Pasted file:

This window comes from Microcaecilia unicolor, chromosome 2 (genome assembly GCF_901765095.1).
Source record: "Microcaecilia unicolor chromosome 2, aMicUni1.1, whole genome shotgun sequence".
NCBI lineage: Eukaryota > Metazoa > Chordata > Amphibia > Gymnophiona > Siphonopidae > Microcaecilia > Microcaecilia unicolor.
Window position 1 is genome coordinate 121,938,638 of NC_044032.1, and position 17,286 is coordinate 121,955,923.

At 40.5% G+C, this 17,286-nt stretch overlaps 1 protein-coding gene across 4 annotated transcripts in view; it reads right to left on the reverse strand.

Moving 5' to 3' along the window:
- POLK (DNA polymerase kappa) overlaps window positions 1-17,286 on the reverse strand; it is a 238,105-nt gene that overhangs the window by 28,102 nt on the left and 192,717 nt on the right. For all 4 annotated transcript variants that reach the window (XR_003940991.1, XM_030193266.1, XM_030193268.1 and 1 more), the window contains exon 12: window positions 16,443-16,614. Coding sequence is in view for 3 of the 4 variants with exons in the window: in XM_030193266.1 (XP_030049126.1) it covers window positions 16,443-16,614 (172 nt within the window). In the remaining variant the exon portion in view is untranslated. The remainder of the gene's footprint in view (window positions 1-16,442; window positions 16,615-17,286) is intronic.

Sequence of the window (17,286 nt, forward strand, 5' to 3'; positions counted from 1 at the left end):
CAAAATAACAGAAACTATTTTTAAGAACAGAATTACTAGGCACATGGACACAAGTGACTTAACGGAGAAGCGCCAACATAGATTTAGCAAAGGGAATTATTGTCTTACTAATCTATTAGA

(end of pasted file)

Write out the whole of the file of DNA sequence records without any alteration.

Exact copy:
This window comes from Microcaecilia unicolor, chromosome 2 (genome assembly GCF_901765095.1).
Source record: "Microcaecilia unicolor chromosome 2, aMicUni1.1, whole genome shotgun sequence".
NCBI lineage: Eukaryota > Metazoa > Chordata > Amphibia > Gymnophiona > Siphonopidae > Microcaecilia > Microcaecilia unicolor.
Window position 1 is genome coordinate 121,938,638 of NC_044032.1, and position 17,286 is coordinate 121,955,923.

At 40.5% G+C, this 17,286-nt stretch overlaps 1 protein-coding gene across 4 annotated transcripts in view; it reads right to left on the reverse strand.

Moving 5' to 3' along the window:
- POLK (DNA polymerase kappa) overlaps window positions 1-17,286 on the reverse strand; it is a 238,105-nt gene that overhangs the window by 28,102 nt on the left and 192,717 nt on the right. For all 4 annotated transcript variants that reach the window (XR_003940991.1, XM_030193266.1, XM_030193268.1 and 1 more), the window contains exon 12: window positions 16,443-16,614. Coding sequence is in view for 3 of the 4 variants with exons in the window: in XM_030193266.1 (XP_030049126.1) it covers window positions 16,443-16,614 (172 nt within the window). In the remaining variant the exon portion in view is untranslated. The remainder of the gene's footprint in view (window positions 1-16,442; window positions 16,615-17,286) is intronic.

Sequence of the window (17,286 nt, forward strand, 5' to 3'; positions counted from 1 at the left end):
CAAAATAACAGAAACTATTTTTAAGAACAGAATTACTAGGCACATGGACACAAGTGACTTAACGGAGAAGCGCCAACATAGATTTAGCAAAGGGAATTATTGTCTTACTAATCTATTAGA